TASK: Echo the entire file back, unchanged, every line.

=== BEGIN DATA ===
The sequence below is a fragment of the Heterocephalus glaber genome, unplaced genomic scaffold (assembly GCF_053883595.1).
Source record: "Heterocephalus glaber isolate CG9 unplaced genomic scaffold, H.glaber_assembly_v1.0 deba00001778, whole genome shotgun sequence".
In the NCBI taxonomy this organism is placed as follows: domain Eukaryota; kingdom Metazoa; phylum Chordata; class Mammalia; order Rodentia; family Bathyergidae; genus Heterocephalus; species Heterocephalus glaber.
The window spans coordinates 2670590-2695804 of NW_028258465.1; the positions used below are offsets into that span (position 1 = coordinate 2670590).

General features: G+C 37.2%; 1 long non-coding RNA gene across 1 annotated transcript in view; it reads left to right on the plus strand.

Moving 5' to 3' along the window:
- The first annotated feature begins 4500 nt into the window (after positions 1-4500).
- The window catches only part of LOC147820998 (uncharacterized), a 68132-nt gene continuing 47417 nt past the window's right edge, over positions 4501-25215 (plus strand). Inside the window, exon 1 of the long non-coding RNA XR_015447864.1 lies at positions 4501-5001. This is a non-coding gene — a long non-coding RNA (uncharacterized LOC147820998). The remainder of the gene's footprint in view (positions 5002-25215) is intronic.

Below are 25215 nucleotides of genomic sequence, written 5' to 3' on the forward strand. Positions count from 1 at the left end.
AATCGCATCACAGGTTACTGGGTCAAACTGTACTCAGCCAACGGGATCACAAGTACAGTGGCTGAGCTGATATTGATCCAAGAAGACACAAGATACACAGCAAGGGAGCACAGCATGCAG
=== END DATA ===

The sequence below is a fragment of the Heterocephalus glaber genome, unplaced genomic scaffold (assembly GCF_053883595.1).
Source record: "Heterocephalus glaber isolate CG9 unplaced genomic scaffold, H.glaber_assembly_v1.0 deba00001778, whole genome shotgun sequence".
In the NCBI taxonomy this organism is placed as follows: domain Eukaryota; kingdom Metazoa; phylum Chordata; class Mammalia; order Rodentia; family Bathyergidae; genus Heterocephalus; species Heterocephalus glaber.
The window spans coordinates 2670590-2695804 of NW_028258465.1; the positions used below are offsets into that span (position 1 = coordinate 2670590).

General features: G+C 37.2%; 1 long non-coding RNA gene across 1 annotated transcript in view; it reads left to right on the plus strand.

Moving 5' to 3' along the window:
- The first annotated feature begins 4500 nt into the window (after positions 1-4500).
- The window catches only part of LOC147820998 (uncharacterized), a 68132-nt gene continuing 47417 nt past the window's right edge, over positions 4501-25215 (plus strand). Inside the window, exon 1 of the long non-coding RNA XR_015447864.1 lies at positions 4501-5001. This is a non-coding gene — a long non-coding RNA (uncharacterized LOC147820998). The remainder of the gene's footprint in view (positions 5002-25215) is intronic.

Below are 25215 nucleotides of genomic sequence, written 5' to 3' on the forward strand. Positions count from 1 at the left end.
AATCGCATCACAGGTTACTGGGTCAAACTGTACTCAGCCAACGGGATCACAAGTACAGTGGCTGAGCTGATATTGATCCAAGAAGACACAAGATACACAGCAAGGGAGCACAGCATGCAG